But to many Newarkers, the attention seemed suspicious. Mr. Booker's popularity with outsiders who thought of Newark as a punch line made him the antithesis of the defensive party-line Democrats who ran the city and whose attitudes were shaped during the struggle for civil rights. He was a vegetarian in a city where the insiders still made deals over smothered chicken at Je's, a soul food restaurant near City Hall.

Mr. Booker insists that he is still an idealist and that he would never "become what I'm trying to replace." He has promised to cut the mayoral salary, strip city employees of expensive perks and establish transparent hiring practices that elevate merit over patronage. But like the heroes of "Rocky" and "Star Wars," his two favorite movies, he also says he is ready to fight if necessary.

Mr. Booker insists that he is still an idealist and that he would never "become what I'm trying to replace." He has promised to cut the mayoral salary, strip city employees of expensive perks and establish transparent hiring practices that elevate merit over patronage
. But like the heroes of "Rocky" and "Star Wars," his two favorite movies, he also says he is ready to fight if necessary.

His supporters just hope he can pull it off.

"What will be a unique challenge for him, and one that he has set for himself, is to make everyone part of the win," said Ravenel Boykin Curry IV, a major Democratic donor. "The real test of who Mr. Booker is as a leader will be determined by his ability to make Newarkers feel safer and better served.

"If you can't feel the difference in the city," Mr. Curry said, "he will have failed."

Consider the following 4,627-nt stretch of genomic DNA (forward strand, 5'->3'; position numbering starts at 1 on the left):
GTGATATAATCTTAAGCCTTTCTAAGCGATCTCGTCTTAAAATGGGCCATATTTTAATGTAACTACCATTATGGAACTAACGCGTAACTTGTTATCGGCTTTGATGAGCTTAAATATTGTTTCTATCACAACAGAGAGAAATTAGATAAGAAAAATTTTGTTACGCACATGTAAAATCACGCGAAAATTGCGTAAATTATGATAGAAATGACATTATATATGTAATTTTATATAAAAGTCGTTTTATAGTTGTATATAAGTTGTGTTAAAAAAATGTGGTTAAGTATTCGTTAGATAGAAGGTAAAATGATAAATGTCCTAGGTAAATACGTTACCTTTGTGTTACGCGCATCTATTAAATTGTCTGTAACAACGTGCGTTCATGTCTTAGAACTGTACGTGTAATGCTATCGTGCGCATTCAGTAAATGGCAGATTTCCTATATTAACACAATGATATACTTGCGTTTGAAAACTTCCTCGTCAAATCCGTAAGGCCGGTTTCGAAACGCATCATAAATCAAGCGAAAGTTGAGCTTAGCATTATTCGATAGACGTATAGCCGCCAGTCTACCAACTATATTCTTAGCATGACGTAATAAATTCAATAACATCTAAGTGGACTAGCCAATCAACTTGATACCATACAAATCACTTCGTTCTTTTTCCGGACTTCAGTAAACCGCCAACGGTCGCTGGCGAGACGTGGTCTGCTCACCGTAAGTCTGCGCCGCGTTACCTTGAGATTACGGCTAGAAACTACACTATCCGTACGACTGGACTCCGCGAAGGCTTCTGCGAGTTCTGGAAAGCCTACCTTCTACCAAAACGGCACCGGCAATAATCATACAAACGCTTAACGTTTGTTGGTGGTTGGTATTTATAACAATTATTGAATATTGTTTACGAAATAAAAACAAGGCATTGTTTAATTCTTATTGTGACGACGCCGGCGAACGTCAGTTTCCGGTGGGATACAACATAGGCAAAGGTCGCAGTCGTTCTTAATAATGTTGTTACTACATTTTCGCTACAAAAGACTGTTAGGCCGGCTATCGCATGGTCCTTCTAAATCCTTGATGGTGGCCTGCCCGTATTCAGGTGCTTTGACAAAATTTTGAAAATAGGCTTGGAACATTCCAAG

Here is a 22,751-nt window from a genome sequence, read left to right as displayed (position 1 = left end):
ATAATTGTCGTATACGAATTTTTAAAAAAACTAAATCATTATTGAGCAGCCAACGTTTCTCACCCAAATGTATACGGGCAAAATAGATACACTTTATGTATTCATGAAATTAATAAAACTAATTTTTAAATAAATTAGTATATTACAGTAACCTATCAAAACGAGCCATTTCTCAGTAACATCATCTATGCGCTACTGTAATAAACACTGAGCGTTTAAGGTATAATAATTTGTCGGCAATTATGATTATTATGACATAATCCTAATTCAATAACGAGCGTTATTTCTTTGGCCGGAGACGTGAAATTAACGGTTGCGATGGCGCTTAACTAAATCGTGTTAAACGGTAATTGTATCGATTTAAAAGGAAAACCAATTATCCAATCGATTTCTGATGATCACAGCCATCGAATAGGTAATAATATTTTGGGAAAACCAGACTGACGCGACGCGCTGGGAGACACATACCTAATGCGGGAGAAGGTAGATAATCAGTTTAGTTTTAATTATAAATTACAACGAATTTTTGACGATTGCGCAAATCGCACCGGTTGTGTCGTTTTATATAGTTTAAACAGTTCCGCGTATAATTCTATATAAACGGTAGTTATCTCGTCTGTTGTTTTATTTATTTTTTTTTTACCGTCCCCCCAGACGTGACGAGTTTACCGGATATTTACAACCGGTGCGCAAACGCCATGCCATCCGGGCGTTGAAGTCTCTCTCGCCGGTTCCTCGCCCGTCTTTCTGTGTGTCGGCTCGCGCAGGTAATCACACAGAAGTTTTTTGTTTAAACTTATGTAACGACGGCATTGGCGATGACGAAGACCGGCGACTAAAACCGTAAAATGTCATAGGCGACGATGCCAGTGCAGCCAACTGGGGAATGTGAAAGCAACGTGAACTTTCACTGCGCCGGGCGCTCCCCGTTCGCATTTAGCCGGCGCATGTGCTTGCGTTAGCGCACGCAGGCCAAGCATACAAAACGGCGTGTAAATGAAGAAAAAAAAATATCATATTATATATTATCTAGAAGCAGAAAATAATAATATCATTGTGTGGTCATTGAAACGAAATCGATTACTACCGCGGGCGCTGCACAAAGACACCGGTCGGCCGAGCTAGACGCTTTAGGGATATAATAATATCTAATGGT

As I said last week, his friends are in all the wrong places. If they don't work in the State House, they're useless.

The 2002 campaign against him was despicable, filled with Uncle Tomism to defend a basically corrupt government, with the US Attorney sending people to jail left and right.

The problem is that he's going from theory to running a sailing ship in rough waters,
with a crew who has a stake in him crashing the boat.

Bloomberg had $4B to buy friends and lots of Dems willing to listen. Booker thinks he can be all smiles and James and his friends in Trenton will play along.

Newark is desperate for change, but he's already looking at the NJEA as a major enemy. They will stop his voucher plans cold unless he can work out a charter school deal, like Bloomberg did in NY. When Giuliani wanted to hand over schools to the Edison Project, they were stopped cold by ACORN and the UFT. Booker awaits an even nastier fate if he does not handle this right.

Make no mistake, the machine is lying fallow, setting Ron Rice up to retake the seat after years of Booker led failure.

And while reminding people he went to Yale and Oxford may seem like a good thing, the fear, as expressed by the Black Commentator, is that he's really a tool of the white man come to colonize Newark as their great experiment.

But that's a simplistic view of North Jersey's complicated and machiavellian politics. Booker may sit in City Hall, but James and his allies still will run every department and control the city's seats in Trenton.

Oh, and if he think's he's gonna take away jobs from people,well, that's gonna be interesting. When the civil service turns on him it will not be pretty. Because while he thinks he can end patronage, he doesn't control it, the machine does, and they can and will frustrate him.

Having people tell the Times how bright you are is nice. But unless they have votes in Trenton, it's useless.

posted by Steve @ 7:21:00 AM

7:21:00 AM